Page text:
Jon M. Bakija

Department of Economics
Williams College
24 Hopkins Hall Dr.
Williamstown, MA 01267
Tel: 413/597-2325
Fax: 413/597-4045

E-Mail: EmailAddress: hidden: you can email any NBER-related person as first underscore last at nber dot org

NBER Working Papers and Publications

August 2008How Does Charitable Giving Respond to Incentives and Income? Dynamic Panel Estimates Accounting for Predictable Changes in Taxation
with Bradley Heim: w14237
We estimate the elasticity of charitable giving with respect to its price and after-tax income using a panel of over 550,000 disproportionately high-income tax returns spanning the years 1979 through 2005. Improvements relative to the previous literature include: using state tax variation to help identify our model while controlling for both individual- and time-specific unobserved heterogeneity; carefully dealing with expectations; allowing people at different income levels to have different degrees responsiveness to taxation and different time paths of unobservable influences on giving; and using a measure of charitable giving that more closely approximates current donations. To address the omitted variable bias that would otherwise arise from failing to control for unobservable expecta...
July 2004Do the Rich Flee from High State Taxes? Evidence from Federal Estate Tax Returns
with Joel Slemrod: w10645
This paper examines how changes in state tax policy affect the number of federal estate tax returns filed in each state, utilizing data on federal estate tax return filings by state and wealth class for 18 years between 1965 and 1998. Controlling for state- and wealth-class specific fixed effects, we find that high state inheritance and estate taxes and sales taxes have statistically significant, but modest, negative impacts on the number of federal estate tax returns filed in a state. High personal income tax and property tax burdens are also found to have negative effects, but these results are somewhat sensitive to alternative specifications. This evidence is consistent with the notion that wealthy elderly people change their real (or reported) state of residence to avoid high state tax...
May 2003Charitable Bequests and Taxes on Inheritance and Estates: Aggregate Evidence from Across States and Time
with William Gale, Joel Slemrod: w9661
One recurring issue in the debate over the estate tax is its impact on the non-profit sector. With the top marginal rate of federal estate tax currently at 49 percent, abolishing the tax would approximately double the price of a charitable bequest relative to an ordinary bequest for the wealthiest estates. It would also, however, raise the after-tax wealth of decedents, so the ultimate impact of any particular policy change depends in part on the relative sizes of the price and wealth elasticities. This paper estimates the impact of taxes on charitable bequests using an econometric framework that exploits the fact that federal and state tax rates on estates and inheritances have changed over time in different ways across states and real wealth levels. The effect of federal and state inh...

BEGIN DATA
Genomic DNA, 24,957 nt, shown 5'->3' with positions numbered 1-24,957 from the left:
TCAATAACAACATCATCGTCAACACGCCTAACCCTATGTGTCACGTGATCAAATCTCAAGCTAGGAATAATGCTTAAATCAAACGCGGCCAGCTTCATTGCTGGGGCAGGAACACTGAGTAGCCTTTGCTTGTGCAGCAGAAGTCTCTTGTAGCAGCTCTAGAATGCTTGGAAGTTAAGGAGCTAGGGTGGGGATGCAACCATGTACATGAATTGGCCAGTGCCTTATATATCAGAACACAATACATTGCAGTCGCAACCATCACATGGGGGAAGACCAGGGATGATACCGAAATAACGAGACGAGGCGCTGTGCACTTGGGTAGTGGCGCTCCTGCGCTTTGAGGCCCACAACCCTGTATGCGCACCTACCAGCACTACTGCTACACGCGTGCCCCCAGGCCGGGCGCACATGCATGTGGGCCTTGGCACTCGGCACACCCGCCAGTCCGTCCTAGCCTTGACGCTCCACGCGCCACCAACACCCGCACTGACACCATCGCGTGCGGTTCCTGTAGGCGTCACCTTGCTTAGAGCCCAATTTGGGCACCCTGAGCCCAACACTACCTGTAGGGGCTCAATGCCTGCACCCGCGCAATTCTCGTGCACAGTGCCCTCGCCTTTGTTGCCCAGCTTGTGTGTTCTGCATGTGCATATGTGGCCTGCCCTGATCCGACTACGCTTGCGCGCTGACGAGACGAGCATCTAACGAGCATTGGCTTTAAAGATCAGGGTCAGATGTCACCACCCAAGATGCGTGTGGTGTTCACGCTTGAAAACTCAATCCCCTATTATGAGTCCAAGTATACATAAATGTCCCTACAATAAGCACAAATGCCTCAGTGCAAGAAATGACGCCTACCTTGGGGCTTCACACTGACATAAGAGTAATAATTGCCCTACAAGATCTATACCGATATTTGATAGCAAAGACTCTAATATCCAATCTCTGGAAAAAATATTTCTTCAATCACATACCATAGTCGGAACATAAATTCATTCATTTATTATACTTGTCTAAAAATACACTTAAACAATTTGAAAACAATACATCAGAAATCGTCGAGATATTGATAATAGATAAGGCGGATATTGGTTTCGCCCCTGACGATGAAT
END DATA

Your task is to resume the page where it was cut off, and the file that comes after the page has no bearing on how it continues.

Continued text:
Published: Bakija, Jon M., William G. Gale and Joel B. Slemrod. "Charitable Bequests And Taxes On Inheritances And Estates: Aggregate Evidence From Across States And Time," American Economic Review, 2003, v93(2,May), 366-370. citation courtesy of

March 2000Does Growing Inequality Reduce Tax Progressivity? Should It?
with Joel Slemrod: w7576
This paper explores the links between two phenomena of the past two decades: striking increase in the inequality of pre-tax incomes, and the failure of tax-and-transfer progressivity to increase. We emphasize the causal links going from inequality to progressivity, noting that optimal taxation theory predicts that growing inequality should increase progressivity. We discuss public choice alternatives to the optimal progressivity framework. The paper also addresses the opposite causal direction: that it is changes in taxation that have caused an apparent increase in inequality. Finally, we discuss the non-event-study' offered by the large changes in the distribution of income--with no major tax changes-- since 1995, and discuss its implications for the link between progressivity and ine...

Published: Hassett, K. and R. G. Hubbard (eds.) Inequality and Tax Policy. Washington, DC: The AEI Press for the American Enterprise Institute, 2001.

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